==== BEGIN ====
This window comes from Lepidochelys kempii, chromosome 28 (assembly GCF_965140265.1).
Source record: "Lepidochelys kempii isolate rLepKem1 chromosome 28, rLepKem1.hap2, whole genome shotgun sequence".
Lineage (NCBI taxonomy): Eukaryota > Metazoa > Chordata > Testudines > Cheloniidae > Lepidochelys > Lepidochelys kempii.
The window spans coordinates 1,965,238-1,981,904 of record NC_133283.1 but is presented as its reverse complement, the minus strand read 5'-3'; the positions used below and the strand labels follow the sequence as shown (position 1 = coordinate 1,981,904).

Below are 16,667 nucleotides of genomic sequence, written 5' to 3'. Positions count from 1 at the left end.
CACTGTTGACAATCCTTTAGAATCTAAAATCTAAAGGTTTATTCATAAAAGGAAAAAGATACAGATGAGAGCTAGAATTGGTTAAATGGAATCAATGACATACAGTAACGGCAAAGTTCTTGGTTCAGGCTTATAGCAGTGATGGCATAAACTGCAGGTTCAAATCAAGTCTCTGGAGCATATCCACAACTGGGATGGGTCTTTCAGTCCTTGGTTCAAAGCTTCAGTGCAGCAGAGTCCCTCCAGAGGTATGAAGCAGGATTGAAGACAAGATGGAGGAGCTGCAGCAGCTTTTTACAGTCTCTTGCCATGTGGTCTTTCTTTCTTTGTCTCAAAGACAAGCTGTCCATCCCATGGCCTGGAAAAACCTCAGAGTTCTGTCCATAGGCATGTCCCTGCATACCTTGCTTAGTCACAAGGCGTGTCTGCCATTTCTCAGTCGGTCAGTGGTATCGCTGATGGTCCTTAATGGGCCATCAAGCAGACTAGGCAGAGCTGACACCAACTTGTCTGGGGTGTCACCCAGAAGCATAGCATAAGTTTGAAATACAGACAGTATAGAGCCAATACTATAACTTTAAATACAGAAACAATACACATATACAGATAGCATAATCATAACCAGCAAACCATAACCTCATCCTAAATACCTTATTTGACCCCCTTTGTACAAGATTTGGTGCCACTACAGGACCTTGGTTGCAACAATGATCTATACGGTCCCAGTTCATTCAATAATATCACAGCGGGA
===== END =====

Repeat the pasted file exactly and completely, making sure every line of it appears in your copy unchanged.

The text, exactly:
This window comes from Lepidochelys kempii, chromosome 28 (assembly GCF_965140265.1).
Source record: "Lepidochelys kempii isolate rLepKem1 chromosome 28, rLepKem1.hap2, whole genome shotgun sequence".
Lineage (NCBI taxonomy): Eukaryota > Metazoa > Chordata > Testudines > Cheloniidae > Lepidochelys > Lepidochelys kempii.
The window spans coordinates 1,965,238-1,981,904 of record NC_133283.1 but is presented as its reverse complement, the minus strand read 5'-3'; the positions used below and the strand labels follow the sequence as shown (position 1 = coordinate 1,981,904).

Below are 16,667 nucleotides of genomic sequence, written 5' to 3'. Positions count from 1 at the left end.
CACTGTTGACAATCCTTTAGAATCTAAAATCTAAAGGTTTATTCATAAAAGGAAAAAGATACAGATGAGAGCTAGAATTGGTTAAATGGAATCAATGACATACAGTAACGGCAAAGTTCTTGGTTCAGGCTTATAGCAGTGATGGCATAAACTGCAGGTTCAAATCAAGTCTCTGGAGCATATCCACAACTGGGATGGGTCTTTCAGTCCTTGGTTCAAAGCTTCAGTGCAGCAGAGTCCCTCCAGAGGTATGAAGCAGGATTGAAGACAAGATGGAGGAGCTGCAGCAGCTTTTTACAGTCTCTTGCCATGTGGTCTTTCTTTCTTTGTCTCAAAGACAAGCTGTCCATCCCATGGCCTGGAAAAACCTCAGAGTTCTGTCCATAGGCATGTCCCTGCATACCTTGCTTAGTCACAAGGCGTGTCTGCCATTTCTCAGTCGGTCAGTGGTATCGCTGATGGTCCTTAATGGGCCATCAAGCAGACTAGGCAGAGCTGACACCAACTTGTCTGGGGTGTCACCCAGAAGCATAGCATAAGTTTGAAATACAGACAGTATAGAGCCAATACTATAACTTTAAATACAGAAACAATACACATATACAGATAGCATAATCATAACCAGCAAACCATAACCTCATCCTAAATACCTTATTTGACCCCCTTTGTACAAGATTTGGTGCCACTACAGGACCTTGGTTGCAACAATGATCTATACGGTCCCAGTTCATTCAATAATATCACAGCGGGA